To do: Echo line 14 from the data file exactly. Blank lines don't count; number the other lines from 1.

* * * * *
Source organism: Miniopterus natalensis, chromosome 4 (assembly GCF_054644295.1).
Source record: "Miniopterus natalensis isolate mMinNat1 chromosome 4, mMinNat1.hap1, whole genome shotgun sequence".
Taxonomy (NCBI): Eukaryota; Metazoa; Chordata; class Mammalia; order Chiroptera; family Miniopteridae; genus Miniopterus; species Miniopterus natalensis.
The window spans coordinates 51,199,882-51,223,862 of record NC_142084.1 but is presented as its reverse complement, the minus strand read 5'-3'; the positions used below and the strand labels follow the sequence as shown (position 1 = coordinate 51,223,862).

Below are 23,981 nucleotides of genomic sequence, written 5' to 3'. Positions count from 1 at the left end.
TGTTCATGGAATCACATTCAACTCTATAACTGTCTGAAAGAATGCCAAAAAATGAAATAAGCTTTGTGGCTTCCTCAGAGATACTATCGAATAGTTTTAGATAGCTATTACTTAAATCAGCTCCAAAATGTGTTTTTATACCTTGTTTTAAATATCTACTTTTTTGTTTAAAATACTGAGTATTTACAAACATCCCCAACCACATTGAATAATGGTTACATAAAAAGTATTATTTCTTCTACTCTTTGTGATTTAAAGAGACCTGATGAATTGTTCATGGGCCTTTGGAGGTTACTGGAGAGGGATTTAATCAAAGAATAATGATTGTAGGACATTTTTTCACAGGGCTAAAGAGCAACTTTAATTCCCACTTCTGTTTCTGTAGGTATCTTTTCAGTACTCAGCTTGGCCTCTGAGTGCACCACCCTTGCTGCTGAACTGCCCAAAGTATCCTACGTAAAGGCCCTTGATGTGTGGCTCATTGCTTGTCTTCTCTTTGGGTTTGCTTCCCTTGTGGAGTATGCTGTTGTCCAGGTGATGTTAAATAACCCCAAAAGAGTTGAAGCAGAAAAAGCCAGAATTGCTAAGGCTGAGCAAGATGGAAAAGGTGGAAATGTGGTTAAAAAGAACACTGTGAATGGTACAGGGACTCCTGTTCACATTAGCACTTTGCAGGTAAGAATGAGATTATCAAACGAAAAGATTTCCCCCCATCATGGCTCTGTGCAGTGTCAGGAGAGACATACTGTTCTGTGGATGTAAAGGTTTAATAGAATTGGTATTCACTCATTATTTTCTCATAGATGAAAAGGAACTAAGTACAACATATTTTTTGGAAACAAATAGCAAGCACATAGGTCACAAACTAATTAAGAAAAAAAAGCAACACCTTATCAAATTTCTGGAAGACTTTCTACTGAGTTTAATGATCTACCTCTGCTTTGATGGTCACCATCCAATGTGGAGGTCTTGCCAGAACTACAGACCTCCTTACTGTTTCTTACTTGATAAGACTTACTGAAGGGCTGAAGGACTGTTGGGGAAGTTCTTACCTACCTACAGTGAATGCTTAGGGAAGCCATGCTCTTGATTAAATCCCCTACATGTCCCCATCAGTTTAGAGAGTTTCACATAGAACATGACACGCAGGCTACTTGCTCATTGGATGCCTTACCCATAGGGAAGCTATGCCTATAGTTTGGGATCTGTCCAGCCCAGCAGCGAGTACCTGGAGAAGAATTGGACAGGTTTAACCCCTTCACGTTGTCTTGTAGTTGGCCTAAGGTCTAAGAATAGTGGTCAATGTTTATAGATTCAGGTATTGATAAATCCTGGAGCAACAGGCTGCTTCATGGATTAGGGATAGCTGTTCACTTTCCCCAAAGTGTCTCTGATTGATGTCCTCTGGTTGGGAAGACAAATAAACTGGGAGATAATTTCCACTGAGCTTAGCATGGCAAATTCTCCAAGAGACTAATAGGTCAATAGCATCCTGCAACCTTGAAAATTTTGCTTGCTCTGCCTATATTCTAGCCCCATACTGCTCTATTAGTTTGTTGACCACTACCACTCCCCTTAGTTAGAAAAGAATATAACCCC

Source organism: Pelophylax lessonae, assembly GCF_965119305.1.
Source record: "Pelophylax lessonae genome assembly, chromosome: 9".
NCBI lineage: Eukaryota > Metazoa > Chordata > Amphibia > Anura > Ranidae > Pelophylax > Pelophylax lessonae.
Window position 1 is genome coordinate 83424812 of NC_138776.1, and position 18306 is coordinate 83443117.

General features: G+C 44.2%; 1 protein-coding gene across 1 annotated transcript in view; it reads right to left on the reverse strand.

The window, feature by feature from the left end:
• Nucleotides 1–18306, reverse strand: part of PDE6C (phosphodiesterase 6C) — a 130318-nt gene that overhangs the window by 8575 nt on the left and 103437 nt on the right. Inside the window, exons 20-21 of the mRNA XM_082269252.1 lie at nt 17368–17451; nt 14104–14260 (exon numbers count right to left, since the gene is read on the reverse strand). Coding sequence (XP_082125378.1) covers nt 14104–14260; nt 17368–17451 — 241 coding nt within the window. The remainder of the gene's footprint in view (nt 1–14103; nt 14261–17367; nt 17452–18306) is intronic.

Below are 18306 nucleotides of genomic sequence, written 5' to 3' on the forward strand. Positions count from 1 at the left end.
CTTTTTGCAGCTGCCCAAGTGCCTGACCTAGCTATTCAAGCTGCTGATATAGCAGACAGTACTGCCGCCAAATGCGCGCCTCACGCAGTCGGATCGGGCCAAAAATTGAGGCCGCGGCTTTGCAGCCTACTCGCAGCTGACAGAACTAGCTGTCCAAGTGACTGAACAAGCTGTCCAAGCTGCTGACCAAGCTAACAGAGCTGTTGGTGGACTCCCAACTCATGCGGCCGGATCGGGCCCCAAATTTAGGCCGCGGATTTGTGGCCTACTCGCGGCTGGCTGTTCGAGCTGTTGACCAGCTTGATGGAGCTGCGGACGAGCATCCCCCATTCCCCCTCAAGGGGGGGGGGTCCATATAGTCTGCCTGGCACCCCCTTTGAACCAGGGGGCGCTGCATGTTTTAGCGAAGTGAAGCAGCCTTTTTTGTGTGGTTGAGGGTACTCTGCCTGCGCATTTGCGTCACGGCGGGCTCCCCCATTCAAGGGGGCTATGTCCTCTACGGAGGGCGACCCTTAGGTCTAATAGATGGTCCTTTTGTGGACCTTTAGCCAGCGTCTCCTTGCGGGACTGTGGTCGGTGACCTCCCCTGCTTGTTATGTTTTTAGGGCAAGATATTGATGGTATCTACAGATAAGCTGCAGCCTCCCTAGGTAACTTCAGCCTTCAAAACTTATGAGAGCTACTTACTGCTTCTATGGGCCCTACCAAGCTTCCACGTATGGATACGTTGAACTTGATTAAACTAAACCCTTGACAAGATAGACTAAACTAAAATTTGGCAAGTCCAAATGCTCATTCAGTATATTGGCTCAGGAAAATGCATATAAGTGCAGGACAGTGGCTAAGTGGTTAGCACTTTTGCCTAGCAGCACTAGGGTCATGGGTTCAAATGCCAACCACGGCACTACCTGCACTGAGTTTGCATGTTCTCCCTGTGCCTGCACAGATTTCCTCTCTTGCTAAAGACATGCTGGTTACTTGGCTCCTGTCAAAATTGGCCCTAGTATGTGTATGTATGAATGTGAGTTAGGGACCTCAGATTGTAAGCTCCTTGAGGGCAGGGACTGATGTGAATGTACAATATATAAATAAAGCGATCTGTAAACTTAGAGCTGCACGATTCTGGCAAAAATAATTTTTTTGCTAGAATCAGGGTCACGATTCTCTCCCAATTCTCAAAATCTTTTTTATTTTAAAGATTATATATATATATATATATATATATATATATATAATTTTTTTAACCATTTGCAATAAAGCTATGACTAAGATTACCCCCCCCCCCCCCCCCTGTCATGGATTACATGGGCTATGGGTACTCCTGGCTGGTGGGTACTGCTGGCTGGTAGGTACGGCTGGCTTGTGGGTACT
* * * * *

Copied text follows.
Below are 18306 nucleotides of genomic sequence, written 5' to 3' on the forward strand. Positions count from 1 at the left end.